Jan 272016
 

Liquorature #074 – “Hunger” (Knut Hamsun)Hunger

Date:  July 24th, 2015

Host:  Jay

Whisky:  Cadenhead Glen Keith-Glenlivet 21 y.o., Black Adder Raw Cask Auchentoshan 1991 23 y.o. Cask #3061, Signatory Glenlivet 1981 33 y.o. Cask #9452

 

Jesus suffering fuck.  No need for politically correct niceties here.  This is my site after all.  Where the hell do you come up with these picks, Jay?

This was a deep, dark, existential, Dostoevsky-meets-Camus, slit-your-wrists tale of ludicrous and unrestrained despair.  Mostly of the masochistic and illogical sort.  Starving artist motif be damned, this was an exercise in suspension of disbelief like no other, in which the reader is expected to empathize with decision-making of the most illogical leaps.  If that doesn’t sound like enough of a mindfuck, then wrap your head around this: ‘Hunger’ is a helluva good read, actually.  WTF?!  Exactly.

So what’s it boil down to?  An unhinged, frenetic narrator (albeit likeable for whatever reasons), some Huxley-esque devolutions into acid trip-like surreality (‘Door of Perception’), Strange leaps of logic, an incredible ability to capture the human ‘thought to thought’ mind-wandering transitions, and a truly singular literary experience.  I summed it up before going into this meeting as Huxley meets Salinger meets Kafka meets Dostoyevsky meets Camus meets Cervantes.  Yep.

Let’s not get hung up on the book here, as there really isn’t a way to prepare for this one, so let me just reassure you that while we like to play to themes at Liquorature gatherings, we had no intentions of engaging in any form of self-denial or restraint.  Jay filled our bellies with tasty order-in from Tom’s Pizza, then proceeded to pop the cork on three lovely old single cask independent bottlings.  A Lowlander and a couple of Speysiders.  Real gems, all.  In peering back through the months I cannae rightly recall if there was much left in any of the bottles, but I can only imagine we inflicted some heavy damage, as often happens when the drams are of this calibre.  The book created some division in the ranks; the whiskies certainly did not.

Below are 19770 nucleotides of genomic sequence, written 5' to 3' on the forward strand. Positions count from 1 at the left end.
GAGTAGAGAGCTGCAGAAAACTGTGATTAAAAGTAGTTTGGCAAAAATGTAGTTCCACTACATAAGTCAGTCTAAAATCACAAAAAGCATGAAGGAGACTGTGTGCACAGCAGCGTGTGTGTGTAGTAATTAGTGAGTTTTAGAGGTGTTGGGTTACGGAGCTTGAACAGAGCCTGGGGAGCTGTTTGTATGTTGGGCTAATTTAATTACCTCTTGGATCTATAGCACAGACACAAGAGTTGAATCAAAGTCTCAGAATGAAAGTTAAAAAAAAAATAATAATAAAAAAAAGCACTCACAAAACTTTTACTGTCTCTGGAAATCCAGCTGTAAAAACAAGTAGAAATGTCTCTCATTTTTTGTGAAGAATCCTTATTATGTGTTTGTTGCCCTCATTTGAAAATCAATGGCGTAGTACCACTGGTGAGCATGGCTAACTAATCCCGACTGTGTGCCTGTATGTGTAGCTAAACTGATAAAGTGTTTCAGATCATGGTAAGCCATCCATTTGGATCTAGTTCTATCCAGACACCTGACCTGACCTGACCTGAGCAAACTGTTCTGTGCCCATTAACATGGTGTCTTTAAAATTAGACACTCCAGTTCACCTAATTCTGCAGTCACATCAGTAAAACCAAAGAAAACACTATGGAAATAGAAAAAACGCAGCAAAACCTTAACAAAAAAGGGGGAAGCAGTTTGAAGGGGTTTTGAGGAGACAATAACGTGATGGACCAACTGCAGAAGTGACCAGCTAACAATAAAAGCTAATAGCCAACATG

Jay’s streak of truly singular book and malt selection is arguably second to none in the club.  Keep it up, mate.  You’re killing it.

Until next…

Random notes:  Tom’s Pizza rocks … “two degrees of Kevin Bacon” … Seinfeld.

 

– Curt

Mar 232015
 

Liquorature #068 – “Deliverance” (James Dickey)deliverance

Date:  January 23rd, 2015

Host:  Jay

Whisky:  Roughstock Montana Whiskey Black Label Single Malt, Cadenhead Linkwood-Glenlivet 26 y.o., Signatory Laphroaig 17 y.o. Cask #8519

 

Even before we got together for this gathering members were referring to it as a BYOL event.  “Bring Your Own Log”.  If you’ve seen the film adaptation you’re probably experiencing an involuntary sphincter clenching imagining Ned Beatty’s character getting bent over a fallen tree and…well…

I was hoping that if I didn’t bring my log I could avoid joining in on the ‘festivities’, if you will, and am happy to report I left with my dignity (and other things) completely intact.  I did bow out a little earlier than some though, so won’t speak for the others.  (Anyone hear them banjos?)

In all honesty, before Jay announced this as his selection I’m not even sure more than one or two of the crew knew that this was a book.  The film has become such a touchstone of American culture that the original source material seems almost an afterthought.  While the book does show up in the Modern Library Top 100 novels list, it’s certainly no mainstay of contemporary Literature.  Even finding a copy was difficult for some.